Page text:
O. Grauhan1, H. Huang Chang2, W. Albert1, N. Hiemann1, R. Meyer1, H. Lehmkuhl1, M. Dandel1, C. Knosalla1, M. Hübler1, M. Pasic1, Y.-G. Weng1, R. Hetzer1
1Deutsches Herzzentrum Berlin, Berlin, Germany; 2Taipei Veterans General Hospital, Taipei, Taiwan
[Applied Cardiopulmonary Pathophysiology 14: 58-65, 2010]
Background: In 5-10% of HTX significant coronary artery sclerosis is transmitted. This study evaluates the impact of donor-transmitted coronary artery sclerosis (DCAS) on quality of life (QOL) and quality-adjusted life years (QALY) after transplantation.
Methods: In 1253 consecutive transplantations single-vessel DCAS was found in 53 patients (DCAS1 group) and double- or triple-vessel DCAS in 26 patients (DCAS2/3 group). Health-related QOL was analyzed by the “Short-Term Inventory 36 Health Survey” (SF-36) scale and QALY were calculated. Patients without DCAS, who were matched for sex, age, indication and time after transplantation, served as controls (NDCAS).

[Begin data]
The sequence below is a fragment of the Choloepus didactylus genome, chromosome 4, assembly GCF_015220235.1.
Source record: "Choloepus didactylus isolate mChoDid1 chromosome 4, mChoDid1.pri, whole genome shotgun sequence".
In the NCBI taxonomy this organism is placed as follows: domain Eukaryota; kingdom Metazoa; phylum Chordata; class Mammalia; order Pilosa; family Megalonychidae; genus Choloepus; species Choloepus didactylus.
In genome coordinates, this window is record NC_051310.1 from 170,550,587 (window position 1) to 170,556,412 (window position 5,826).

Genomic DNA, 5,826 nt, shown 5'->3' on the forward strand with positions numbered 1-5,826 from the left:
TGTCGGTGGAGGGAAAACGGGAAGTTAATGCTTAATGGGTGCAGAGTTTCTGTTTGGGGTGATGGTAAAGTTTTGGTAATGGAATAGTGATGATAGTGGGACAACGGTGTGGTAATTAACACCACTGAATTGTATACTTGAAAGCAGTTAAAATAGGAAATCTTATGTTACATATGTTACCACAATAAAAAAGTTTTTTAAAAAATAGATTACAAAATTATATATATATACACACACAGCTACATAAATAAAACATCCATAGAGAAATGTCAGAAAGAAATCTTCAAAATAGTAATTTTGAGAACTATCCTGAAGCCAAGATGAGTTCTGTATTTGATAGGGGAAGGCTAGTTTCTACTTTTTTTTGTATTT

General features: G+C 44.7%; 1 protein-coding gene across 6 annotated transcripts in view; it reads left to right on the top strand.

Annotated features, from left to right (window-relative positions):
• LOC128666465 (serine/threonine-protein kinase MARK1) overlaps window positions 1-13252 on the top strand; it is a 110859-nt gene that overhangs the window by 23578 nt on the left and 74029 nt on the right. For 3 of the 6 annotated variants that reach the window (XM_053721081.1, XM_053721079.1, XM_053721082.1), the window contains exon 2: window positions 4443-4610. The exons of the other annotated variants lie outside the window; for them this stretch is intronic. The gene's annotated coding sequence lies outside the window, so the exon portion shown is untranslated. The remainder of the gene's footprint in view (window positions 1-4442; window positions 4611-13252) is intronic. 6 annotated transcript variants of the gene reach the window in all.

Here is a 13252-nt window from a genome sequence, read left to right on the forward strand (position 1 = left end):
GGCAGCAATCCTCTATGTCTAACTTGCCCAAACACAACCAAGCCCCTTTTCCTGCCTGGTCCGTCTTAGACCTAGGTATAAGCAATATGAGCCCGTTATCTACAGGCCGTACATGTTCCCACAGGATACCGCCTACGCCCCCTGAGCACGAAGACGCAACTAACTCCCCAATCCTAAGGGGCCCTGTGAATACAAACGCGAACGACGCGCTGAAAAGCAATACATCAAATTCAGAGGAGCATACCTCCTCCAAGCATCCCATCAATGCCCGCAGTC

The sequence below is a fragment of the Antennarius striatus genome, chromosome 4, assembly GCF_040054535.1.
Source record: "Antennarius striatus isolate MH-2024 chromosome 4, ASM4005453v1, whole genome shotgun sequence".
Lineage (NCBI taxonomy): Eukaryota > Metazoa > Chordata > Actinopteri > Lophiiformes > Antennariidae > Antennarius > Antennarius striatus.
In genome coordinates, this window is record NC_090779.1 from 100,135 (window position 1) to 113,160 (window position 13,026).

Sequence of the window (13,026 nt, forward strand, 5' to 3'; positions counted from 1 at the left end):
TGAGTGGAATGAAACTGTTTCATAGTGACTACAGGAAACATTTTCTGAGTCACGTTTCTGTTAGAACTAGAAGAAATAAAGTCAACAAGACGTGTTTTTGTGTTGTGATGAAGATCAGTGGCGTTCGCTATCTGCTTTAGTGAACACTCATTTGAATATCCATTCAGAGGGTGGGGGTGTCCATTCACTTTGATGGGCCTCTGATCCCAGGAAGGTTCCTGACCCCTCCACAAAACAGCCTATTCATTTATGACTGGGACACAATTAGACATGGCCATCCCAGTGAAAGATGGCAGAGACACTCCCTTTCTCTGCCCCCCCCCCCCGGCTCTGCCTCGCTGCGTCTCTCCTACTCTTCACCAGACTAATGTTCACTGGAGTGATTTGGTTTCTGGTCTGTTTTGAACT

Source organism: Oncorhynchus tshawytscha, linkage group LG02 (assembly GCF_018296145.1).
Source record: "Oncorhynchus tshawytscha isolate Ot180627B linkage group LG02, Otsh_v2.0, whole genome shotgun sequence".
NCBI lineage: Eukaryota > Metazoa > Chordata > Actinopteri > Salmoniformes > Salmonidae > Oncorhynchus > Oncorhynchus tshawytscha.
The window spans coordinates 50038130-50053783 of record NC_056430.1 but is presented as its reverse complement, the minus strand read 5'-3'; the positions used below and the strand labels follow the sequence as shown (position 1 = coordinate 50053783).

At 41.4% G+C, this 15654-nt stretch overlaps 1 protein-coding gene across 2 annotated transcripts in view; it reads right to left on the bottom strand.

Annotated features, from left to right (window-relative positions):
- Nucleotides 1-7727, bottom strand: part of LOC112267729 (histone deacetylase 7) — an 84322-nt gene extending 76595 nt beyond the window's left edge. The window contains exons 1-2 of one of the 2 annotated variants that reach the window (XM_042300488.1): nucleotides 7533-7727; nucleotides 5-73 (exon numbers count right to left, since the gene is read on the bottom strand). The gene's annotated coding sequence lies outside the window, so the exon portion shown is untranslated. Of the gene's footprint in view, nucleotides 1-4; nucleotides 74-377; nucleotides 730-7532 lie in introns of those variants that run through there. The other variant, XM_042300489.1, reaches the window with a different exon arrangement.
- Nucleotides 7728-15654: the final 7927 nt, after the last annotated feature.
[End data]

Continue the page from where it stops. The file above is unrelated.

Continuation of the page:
Results: Thirty-day mortality in groups NDCAS, DCAS1 and DCAS2/3 was 12.2%, 13.2% and 61.5%, respectively. However, beyond the first year the annual decrease in all groups was comparable (5.4%/year, 4.3%/year, and 5.0%/year). The SF-36 questionnaire showed no significant differences between the groups in the long-term survival. Quality-adjusted life years were comparable in groups NDCAS (8.0 QALY) and DCAS1 (8.5 QALY) but worse in DCAS2/3 (2.2 QALY).
Conclusions: DCAS represents a risk for early graft failure but impairs neither long-term survival thereafter nor quality of life (QOL). Donor screening by angiography seems to be a good investment to avoid the loss of about 6 quality-adjusted life years (QALY) by transmitted coronary atherosclerosis.
Key words: coronary atherosclerosis, heart donor, quality of life, quality adjusted life years, QALY, heart transplantation
Address for corresponding:
Onnen Grauhan, M.D., Ph.D., Deutsches Herzzentrum Berlin, Augustenburger Platz 1, 13353 Berlin, Germany